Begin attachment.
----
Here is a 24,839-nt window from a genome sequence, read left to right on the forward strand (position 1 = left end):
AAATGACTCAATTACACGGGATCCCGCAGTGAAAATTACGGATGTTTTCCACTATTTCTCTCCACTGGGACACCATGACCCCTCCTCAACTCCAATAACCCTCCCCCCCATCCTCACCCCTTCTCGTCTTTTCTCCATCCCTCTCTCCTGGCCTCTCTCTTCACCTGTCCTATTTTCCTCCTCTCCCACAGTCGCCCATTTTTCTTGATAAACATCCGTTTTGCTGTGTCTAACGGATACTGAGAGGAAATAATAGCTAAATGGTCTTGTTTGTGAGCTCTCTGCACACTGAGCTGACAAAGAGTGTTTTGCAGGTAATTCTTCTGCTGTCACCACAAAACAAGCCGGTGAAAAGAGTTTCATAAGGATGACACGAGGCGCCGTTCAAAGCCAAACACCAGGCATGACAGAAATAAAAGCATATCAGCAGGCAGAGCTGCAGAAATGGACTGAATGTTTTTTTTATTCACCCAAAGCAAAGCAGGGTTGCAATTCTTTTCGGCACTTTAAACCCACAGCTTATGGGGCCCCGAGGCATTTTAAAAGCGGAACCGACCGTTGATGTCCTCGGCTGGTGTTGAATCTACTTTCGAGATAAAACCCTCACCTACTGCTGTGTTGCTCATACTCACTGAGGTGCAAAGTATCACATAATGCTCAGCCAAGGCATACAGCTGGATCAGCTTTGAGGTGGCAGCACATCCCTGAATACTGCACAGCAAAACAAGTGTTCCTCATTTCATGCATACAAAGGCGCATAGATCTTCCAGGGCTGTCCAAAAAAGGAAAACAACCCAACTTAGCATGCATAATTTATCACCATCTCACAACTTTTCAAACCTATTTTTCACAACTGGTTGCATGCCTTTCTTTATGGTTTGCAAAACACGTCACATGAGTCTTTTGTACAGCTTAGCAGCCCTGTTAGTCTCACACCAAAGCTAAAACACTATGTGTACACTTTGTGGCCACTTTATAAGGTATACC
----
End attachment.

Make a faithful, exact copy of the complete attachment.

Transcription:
Here is a 24,839-nt window from a genome sequence, read left to right on the forward strand (position 1 = left end):
AAATGACTCAATTACACGGGATCCCGCAGTGAAAATTACGGATGTTTTCCACTATTTCTCTCCACTGGGACACCATGACCCCTCCTCAACTCCAATAACCCTCCCCCCCATCCTCACCCCTTCTCGTCTTTTCTCCATCCCTCTCTCCTGGCCTCTCTCTTCACCTGTCCTATTTTCCTCCTCTCCCACAGTCGCCCATTTTTCTTGATAAACATCCGTTTTGCTGTGTCTAACGGATACTGAGAGGAAATAATAGCTAAATGGTCTTGTTTGTGAGCTCTCTGCACACTGAGCTGACAAAGAGTGTTTTGCAGGTAATTCTTCTGCTGTCACCACAAAACAAGCCGGTGAAAAGAGTTTCATAAGGATGACACGAGGCGCCGTTCAAAGCCAAACACCAGGCATGACAGAAATAAAAGCATATCAGCAGGCAGAGCTGCAGAAATGGACTGAATGTTTTTTTTATTCACCCAAAGCAAAGCAGGGTTGCAATTCTTTTCGGCACTTTAAACCCACAGCTTATGGGGCCCCGAGGCATTTTAAAAGCGGAACCGACCGTTGATGTCCTCGGCTGGTGTTGAATCTACTTTCGAGATAAAACCCTCACCTACTGCTGTGTTGCTCATACTCACTGAGGTGCAAAGTATCACATAATGCTCAGCCAAGGCATACAGCTGGATCAGCTTTGAGGTGGCAGCACATCCCTGAATACTGCACAGCAAAACAAGTGTTCCTCATTTCATGCATACAAAGGCGCATAGATCTTCCAGGGCTGTCCAAAAAAGGAAAACAACCCAACTTAGCATGCATAATTTATCACCATCTCACAACTTTTCAAACCTATTTTTCACAACTGGTTGCATGCCTTTCTTTATGGTTTGCAAAACACGTCACATGAGTCTTTTGTACAGCTTAGCAGCCCTGTTAGTCTCACACCAAAGCTAAAACACTATGTGTACACTTTGTGGCCACTTTATAAGGTATACC